With the exception of 1988, every Democratic platform from 1972 onwards included language either describing the city as Israel’s capital, supporting moving the U.S. Embassy to Jerusalem, or both.
The 2012 document, however, is completely silent on a subject, one of the most intractable political issues in the Arab-Israeli conflict.
Palestinian leaders, who frequently dispute Jerusalem’s 3,000 year-old Jewish heritage, want to establish the capital of a future Palestinian state in the city, a demand they say is a precondition for a peaceful negotiated settlement.
Although no president, Republican or Democrat, has taken any steps once in office to relocate the U.S. Embassy from Tel Aviv to Jerusalem – a move required by U.S. law since the late 1990s – both parties’ support for Israel’s claim to the city has been viewed as symbolically important.
Voicing support for moving the embassy has also become a regular feature of presidential campaigns, including those of Democrats Hillary Clinton, Al Gore and John Kerry, and Republicans George W. Bush, John McCain, Rick Perry, Rick Santorum, Michele Bachmann and Newt Gingrich.
Republican 2012 presidential candidate Mitt Romney reaffirmed in July that he supports moving the embassy to Jerusalem, in consultation with the Israeli government. The GOP’s 2012 platform, unveiled in Tampa last week, stated, “We support Israel’s right to exist as a Jewish state with secure, defensible borders; and we envision two democratic states – Israel with Jerusalem as its capital and Palestine – living in peace and security.”
As a candidate in 2008, Barack Obama told a pro-Israel audience that “Jerusalem will remain the capital of Israel and it must remain undivided” – then backtracked somewhat after Palestinian leaders protested.
Still, the Democratic platform that year declared, “Jerusalem is and will remain the capital of Israel. The parties have agreed that Jerusalem is a matter for final status negotiations. It should remain an undivided city accessible to people of all faiths.”
Of the 11 Democratic platforms between 1972 and 2012, this year’s is only the second to omit a reference to the status of Jerusalem.
From 1972 to 1984, the platforms included these or similar words: “We recognize and support the established status of Jerusalem as the capital of Israel, with free access to all its holy places provided to all faiths. As a symbol of this stand, the U.S. Embassy should be moved from Tel Aviv to Jerusalem.”
In 1988, Jerusalem was not mentioned. Democratic candidate Michael Dukakis that year did voice support for Israel’s claim to the city, however, telling the Los Angeles Times “if Israel wants its capital in Jerusalem, then as far as I’m concerned, it’s capital is in Jerusalem.” Dukakis was defeated by Republican George H.W. Bush.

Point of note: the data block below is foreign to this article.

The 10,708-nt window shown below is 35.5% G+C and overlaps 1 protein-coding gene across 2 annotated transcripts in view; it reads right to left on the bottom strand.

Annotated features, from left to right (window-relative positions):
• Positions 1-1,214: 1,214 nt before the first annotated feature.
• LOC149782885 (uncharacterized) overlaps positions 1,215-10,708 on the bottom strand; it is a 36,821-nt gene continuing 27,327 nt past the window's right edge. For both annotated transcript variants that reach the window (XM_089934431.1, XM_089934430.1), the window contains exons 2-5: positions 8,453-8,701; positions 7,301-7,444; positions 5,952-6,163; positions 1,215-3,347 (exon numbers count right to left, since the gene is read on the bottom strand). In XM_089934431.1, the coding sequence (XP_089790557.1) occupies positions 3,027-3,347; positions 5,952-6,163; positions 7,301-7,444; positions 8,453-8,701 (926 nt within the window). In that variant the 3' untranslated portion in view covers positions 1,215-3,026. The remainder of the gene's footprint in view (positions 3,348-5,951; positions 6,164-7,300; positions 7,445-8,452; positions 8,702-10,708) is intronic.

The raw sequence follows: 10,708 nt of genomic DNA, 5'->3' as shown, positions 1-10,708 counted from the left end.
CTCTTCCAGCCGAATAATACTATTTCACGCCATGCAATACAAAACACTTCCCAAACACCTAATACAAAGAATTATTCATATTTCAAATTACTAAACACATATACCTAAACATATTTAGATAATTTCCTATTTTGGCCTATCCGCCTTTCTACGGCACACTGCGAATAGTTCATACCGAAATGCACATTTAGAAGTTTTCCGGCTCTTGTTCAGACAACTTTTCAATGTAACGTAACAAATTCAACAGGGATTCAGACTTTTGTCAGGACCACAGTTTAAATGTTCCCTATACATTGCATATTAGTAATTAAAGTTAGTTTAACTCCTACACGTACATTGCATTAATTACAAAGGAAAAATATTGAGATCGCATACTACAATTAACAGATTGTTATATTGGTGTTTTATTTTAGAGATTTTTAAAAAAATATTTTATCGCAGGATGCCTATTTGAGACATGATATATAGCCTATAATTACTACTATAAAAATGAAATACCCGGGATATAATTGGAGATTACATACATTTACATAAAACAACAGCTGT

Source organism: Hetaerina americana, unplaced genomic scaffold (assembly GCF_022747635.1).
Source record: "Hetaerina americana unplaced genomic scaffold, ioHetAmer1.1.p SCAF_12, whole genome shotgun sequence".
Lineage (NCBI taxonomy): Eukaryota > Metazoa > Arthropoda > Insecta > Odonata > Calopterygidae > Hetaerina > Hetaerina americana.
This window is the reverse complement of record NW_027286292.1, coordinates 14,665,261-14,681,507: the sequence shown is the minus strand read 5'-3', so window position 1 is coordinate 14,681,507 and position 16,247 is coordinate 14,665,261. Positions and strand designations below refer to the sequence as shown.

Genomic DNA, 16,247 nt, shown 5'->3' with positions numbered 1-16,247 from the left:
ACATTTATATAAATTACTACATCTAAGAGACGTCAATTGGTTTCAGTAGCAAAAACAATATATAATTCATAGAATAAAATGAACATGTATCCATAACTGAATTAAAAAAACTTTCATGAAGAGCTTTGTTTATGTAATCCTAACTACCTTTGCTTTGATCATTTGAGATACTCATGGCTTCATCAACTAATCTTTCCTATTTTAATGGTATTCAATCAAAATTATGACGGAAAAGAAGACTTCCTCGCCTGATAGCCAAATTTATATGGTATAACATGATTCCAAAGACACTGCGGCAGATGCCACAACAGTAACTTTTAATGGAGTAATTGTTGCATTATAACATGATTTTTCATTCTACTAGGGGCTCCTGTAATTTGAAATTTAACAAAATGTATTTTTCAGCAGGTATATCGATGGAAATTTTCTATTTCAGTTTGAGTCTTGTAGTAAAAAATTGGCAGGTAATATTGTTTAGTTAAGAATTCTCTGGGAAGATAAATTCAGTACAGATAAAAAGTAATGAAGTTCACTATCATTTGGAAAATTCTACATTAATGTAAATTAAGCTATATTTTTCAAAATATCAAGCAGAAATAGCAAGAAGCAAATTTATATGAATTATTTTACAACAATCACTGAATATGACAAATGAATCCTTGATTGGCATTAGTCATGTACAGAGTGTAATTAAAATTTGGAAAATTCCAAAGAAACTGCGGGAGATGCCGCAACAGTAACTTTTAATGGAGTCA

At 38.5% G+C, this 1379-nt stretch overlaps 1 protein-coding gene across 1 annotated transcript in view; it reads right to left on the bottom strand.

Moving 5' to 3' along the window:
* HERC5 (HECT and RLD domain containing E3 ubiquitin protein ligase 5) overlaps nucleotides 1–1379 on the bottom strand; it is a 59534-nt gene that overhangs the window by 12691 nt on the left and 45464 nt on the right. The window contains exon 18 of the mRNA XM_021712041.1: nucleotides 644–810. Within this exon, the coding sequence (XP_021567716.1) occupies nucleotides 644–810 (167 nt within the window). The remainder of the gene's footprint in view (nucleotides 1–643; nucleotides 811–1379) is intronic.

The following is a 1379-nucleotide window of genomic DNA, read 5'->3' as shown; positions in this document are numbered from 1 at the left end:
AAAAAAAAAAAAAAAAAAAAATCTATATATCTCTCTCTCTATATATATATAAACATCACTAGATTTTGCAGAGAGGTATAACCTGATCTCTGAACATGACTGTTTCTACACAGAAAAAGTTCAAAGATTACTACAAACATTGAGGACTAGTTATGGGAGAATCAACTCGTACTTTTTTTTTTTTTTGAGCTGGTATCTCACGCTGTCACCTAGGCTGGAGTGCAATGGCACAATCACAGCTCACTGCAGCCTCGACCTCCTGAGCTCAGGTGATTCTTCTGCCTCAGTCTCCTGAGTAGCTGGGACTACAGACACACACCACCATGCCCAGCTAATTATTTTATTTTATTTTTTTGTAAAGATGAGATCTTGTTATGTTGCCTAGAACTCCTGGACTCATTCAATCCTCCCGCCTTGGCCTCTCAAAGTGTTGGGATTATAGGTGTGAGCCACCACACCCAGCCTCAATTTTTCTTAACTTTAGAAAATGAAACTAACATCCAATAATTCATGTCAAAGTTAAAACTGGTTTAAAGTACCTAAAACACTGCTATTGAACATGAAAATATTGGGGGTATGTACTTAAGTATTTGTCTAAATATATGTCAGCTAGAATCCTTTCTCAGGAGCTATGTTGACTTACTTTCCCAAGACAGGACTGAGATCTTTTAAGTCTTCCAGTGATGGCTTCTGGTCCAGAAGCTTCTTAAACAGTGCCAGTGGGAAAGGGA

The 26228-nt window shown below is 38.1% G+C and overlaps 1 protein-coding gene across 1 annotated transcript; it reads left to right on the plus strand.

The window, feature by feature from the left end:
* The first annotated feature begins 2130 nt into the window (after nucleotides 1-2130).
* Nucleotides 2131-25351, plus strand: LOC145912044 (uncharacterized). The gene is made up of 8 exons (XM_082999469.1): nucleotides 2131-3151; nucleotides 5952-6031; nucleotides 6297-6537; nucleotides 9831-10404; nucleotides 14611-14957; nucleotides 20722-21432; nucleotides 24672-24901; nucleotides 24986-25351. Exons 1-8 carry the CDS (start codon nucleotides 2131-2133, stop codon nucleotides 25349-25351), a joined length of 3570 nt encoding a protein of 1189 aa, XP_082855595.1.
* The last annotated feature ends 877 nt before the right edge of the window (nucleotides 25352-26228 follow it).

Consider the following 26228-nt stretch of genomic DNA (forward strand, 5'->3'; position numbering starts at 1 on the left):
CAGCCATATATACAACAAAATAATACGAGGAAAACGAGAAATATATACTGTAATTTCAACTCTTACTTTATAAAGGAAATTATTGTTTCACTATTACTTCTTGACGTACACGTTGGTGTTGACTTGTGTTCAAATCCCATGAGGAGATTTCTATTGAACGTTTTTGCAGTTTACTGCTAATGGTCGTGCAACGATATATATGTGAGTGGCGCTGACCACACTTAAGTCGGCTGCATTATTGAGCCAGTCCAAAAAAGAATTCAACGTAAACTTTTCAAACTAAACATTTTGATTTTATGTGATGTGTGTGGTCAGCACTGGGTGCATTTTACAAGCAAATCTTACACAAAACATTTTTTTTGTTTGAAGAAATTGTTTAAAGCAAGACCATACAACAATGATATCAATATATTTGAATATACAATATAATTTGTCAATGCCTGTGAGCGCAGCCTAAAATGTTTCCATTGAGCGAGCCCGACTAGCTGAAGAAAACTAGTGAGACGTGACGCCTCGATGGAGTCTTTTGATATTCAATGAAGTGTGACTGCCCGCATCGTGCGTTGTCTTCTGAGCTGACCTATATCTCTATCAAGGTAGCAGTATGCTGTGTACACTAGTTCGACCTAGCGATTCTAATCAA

Jerusalem returned to the Democratic platform four years later, in 1992, although the reference to moving the U.S. Embassy to the city was dropped – and has not made a reappearance in any Democratic platform since.
Jerusalem has featured in every GOP platform since 1980.
“It is unfortunate that the entire Democratic Party has embraced President Obama’s shameful refusal to acknowledge that Jerusalem is Israel’s capital,” Romney said in a statement Tuesday. “Four years of President Obama’s repeated attempts to create distance between the United States and our cherished ally have led the Democratic Party to remove from their platform an unequivocal acknowledgment of a simple reality.”
House Majority Leader Eric Cantor (R-Va.) said that the shifts regarding Israel “should not come as a complete surprise.”
“Just last week, the Obama campaign stated that the Democratic Party platform ‘will represent where the President is and where he wants to take the country,’” he said. “If that is true, I call upon all friends of Israel to condemn the President’s abrupt break with our closest ally in the Middle East.”
The Republican Jewish Coalition urged Democratic leaders to “restore the missing pro-Israel language” to the document, especially the expression of support for Jerusalem as Israel’s capital.
“This should not be a partisan issue,” said RJC executive director Matt Brooks. “The vast majority of American Jews support Israel and recognize Jerusalem as its capital. It is unconscionable that the Democrat Party does not see fit to do the same.”
In a statement responding to the criticism a Democratic National Committee spokesperson said “The Obama Administration has followed the same policy towards Jerusalem that previous U.S. Administrations of both parties have done since 1967” and reiterated the stance that it is an issue to be resolved in “final status” negotiations.
The statement did not explain the decision not to mention Jerusalem in the platform.
At the party’s national convention in Charlotte, N.C., Senate Majority Whip Dick Durbin was asked by Fox News’ Bret Baier about the platform’s silence on Jerusalem, along with the absence of any references to God.
“To suggest that this document and the insertion of two words here and one word there, it now defines politics in America, suggests to me that you’re not focusing on the real issues that Americans care about,” Durbin retorted.
“The Democrats and Republicans are committed to Israel’s future and security, and I’m one of them,” he added.